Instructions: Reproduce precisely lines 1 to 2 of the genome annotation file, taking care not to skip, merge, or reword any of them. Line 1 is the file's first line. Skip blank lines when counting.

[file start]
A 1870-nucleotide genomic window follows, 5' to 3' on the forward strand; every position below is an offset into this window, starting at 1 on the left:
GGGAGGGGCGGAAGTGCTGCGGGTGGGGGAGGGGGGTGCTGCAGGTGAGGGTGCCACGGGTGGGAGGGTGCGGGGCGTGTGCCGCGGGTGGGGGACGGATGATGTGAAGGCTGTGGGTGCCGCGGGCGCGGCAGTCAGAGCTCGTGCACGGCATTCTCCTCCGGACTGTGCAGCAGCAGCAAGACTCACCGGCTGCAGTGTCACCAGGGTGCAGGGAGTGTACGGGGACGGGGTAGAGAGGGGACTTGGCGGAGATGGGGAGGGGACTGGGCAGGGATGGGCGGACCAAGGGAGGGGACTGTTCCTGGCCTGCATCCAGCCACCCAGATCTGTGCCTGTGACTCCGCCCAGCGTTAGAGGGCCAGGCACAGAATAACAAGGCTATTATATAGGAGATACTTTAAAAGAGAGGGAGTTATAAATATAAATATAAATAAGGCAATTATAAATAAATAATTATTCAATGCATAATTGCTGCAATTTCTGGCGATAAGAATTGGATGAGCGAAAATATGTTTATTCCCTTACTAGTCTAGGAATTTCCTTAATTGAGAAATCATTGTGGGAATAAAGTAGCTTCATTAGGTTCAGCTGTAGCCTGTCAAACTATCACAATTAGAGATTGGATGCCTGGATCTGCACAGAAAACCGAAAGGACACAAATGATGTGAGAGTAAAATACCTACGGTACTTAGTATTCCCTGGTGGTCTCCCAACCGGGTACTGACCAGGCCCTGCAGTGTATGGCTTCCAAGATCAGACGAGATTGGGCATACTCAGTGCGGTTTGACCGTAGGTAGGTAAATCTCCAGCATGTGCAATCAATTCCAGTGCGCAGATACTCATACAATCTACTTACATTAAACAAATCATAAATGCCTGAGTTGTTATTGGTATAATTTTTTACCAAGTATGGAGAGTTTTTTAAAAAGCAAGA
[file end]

A 1870-nucleotide genomic window follows, 5' to 3' on the forward strand; every position below is an offset into this window, starting at 1 on the left:
GGGAGGGGCGGAAGTGCTGCGGGTGGGGGAGGGGGGTGCTGCAGGTGAGGGTGCCACGGGTGGGAGGGTGCGGGGCGTGTGCCGCGGGTGGGGGACGGATGATGTGAAGGCTGTGGGTGCCGCGGGCGCGGCAGTCAGAGCTCGTGCACGGCATTCTCCTCCGGACTGTGCAGCAGCAGCAAGACTCACCGGCTGCAGTGTCACCAGGGTGCAGGGAGTGTACGGGGACGGGGTAGAGAGGGGACTTGGCGGAGATGGGGAGGGGACTGGGCAGGGATGGGCGGACCAAGGGAGGGGACTGTTCCTGGCCTGCATCCAGCCACCCAGATCTGTGCCTGTGACTCCGCCCAGCGTTAGAGGGCCAGGCACAGAATAACAAGGCTATTATATAGGAGATACTTTAAAAGAGAGGGAGTTATAAATATAAATATAAATAAGGCAATTATAAATAAATAATTATTCAATGCATAATTGCTGCAATTTCTGGCGATAAGAATTGGATGAGCGAAAATATGTTTATTCCCTTACTAGTCTAGGAATTTCCTTAATTGAGAAATCATTGTGGGAATAAAGTAGCTTCATTAGGTTCAGCTGTAGCCTGTCAAACTATCACAATTAGAGATTGGATGCCTGGATCTGCACAGAAAACCGAAAGGACACAAATGATGTGAGAGTAAAATACCTACGGTACTTAGTATTCCCTGGTGGTCTCCCAACCGGGTACTGACCAGGCCCTGCAGTGTATGGCTTCCAAGATCAGACGAGATTGGGCATACTCAGTGCGGTTTGACCGTAGGTAGGTAAATCTCCAGCATGTGCAATCAATTCCAGTGCGCAGATACTCATACAATCTACTTACATTAAACAAATCATAAATGCCTGAGTTGTTATTGGTATAATTTTTTACCAAGTATGGAGAGTTTTTTAAAAAGCAAGA